The boy sat in a pool of quiet light, high on a hill surrounded by small, white granite headstones. His back against the rough bark of an old-growth pine, he closed his eyes and listened to the wind rustling through the trees.
As the last rays of the sun spread out over the lawn, each stone glistening in the light, he remembered the names of the soldiers. He hummed a marching song, tapping out the drum rhythm on his leg.
A campfire was burning close by making his nose burned with the acrid smell of red cedar smoke. He heard Goodwood Duxford climbing the hill, dry leaves crunching under his feet.
“Jonny, it’s time,” Goody said, stopping just below the hill crest. “It will be sundown soon, and you need to be in bed by dark.”
“There are so many of them, Dux,” Jonny said, opening his tear-filled eyes.
Jonny pointed out over the white stones, laid out in military precision as far as he could see.
“See those square stones, the little ones nearly buried in the grass? The ones with only a number on them?”
Goody stayed silent but took a few steps forward.
“Those are the ones that no one could put a name to. They’re lost to their families, but I see them, Dux.”
Kneeling down, Goody put his hand on the young drummer’s shoulder. “I know you do Jon. I wish I could help them.”
Jonny ran a sleeve under his nose and sniffed loudly.
“I’ve seen ya try Dux, and I’ll always apprec’ate that.”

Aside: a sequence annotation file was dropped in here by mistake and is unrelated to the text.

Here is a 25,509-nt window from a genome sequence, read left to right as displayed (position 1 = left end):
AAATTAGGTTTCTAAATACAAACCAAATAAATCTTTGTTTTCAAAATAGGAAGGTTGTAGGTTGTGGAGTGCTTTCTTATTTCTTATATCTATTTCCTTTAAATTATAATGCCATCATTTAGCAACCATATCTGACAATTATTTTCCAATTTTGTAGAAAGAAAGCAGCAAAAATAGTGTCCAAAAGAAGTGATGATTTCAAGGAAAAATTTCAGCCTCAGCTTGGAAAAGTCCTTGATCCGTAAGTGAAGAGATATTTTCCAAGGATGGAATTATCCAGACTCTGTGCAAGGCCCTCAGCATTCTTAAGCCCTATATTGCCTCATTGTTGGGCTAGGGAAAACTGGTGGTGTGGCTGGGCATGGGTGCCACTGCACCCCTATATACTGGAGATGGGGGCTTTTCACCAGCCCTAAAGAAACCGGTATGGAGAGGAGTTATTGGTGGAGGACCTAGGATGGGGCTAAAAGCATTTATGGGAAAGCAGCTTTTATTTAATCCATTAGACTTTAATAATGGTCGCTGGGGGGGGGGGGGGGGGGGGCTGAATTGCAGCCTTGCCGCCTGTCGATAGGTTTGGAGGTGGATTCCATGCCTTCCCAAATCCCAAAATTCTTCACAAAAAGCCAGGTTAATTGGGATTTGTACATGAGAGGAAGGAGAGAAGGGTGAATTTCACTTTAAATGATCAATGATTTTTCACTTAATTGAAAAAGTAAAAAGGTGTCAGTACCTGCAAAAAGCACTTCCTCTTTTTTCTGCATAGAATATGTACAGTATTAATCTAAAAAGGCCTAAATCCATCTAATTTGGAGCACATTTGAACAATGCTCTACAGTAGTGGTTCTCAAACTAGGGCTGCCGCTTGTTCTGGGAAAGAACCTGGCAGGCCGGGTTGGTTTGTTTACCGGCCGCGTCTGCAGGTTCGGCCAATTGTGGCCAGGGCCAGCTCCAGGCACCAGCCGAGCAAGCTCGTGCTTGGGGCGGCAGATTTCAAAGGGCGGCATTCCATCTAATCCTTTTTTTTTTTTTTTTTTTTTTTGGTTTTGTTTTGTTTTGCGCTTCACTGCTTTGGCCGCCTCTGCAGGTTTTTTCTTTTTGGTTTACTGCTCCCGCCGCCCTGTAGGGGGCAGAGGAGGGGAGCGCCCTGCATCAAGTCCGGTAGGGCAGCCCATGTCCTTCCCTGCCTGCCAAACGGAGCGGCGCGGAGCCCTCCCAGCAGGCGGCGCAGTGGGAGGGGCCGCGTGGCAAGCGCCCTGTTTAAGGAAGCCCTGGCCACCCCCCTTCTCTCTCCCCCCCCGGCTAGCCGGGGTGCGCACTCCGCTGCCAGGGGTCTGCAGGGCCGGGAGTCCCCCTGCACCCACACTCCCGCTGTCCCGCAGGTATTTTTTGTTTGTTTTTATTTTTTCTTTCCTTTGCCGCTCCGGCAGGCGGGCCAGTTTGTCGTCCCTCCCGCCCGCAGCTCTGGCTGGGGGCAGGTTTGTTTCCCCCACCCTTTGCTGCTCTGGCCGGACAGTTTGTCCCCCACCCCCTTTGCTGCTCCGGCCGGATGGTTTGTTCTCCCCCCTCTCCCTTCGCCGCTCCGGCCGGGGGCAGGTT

Goody Duxford, caretaker and ghost wrangler at Gramberly Cemetery, tracked Jonny Clement to the Civil War cemetery across the river from Pepperidge Township. Of all the Gramberly residents that go wandering, Goody never brought his toolkit to bring Jonny home.
“You did them proud, Jonny,” Goody said, his hand out to help the boy stand up.
“I ain’t so sure, Dux,” Jonny said, dusting off his britches with both hands. “My whole regiment is here.”
“Doesn’t mean you failed ‘em, Jon.”
“What does it mean then?” The boy’s voice cracked, but Goody wasn’t sure if it was from emotion or Jon teetering on the edge of manhood for eternity.
“Your drumming gave them courage, gave them comfort,” Goody said, his arm around the boy’s shoulder, leading him down the hill toward Gramberly. “They knew they weren’t alone. You kept drumming through the whole skirmish, even when you were hit. That was a very brave thing you did.”
Jonny swiped at his nose again and took a deep, trembling breath.
“You’re a good man, Dux,” Jonny said, “for a rebel.”
The two walked in silence the rest the way to Gramberly. After Goody helped Jonny back into the Clement family plot, he sat on the Remembrance Bench for a while. Wiping his own eyes, and swallowing a catch in his throat, Goody knew he’d repeat the entire evening, word-for-word, the next time Jonny went wandering.
He hated that part of his job. The part where he couldn’t lead his Gramberly residents to a place where they would never have to roam again.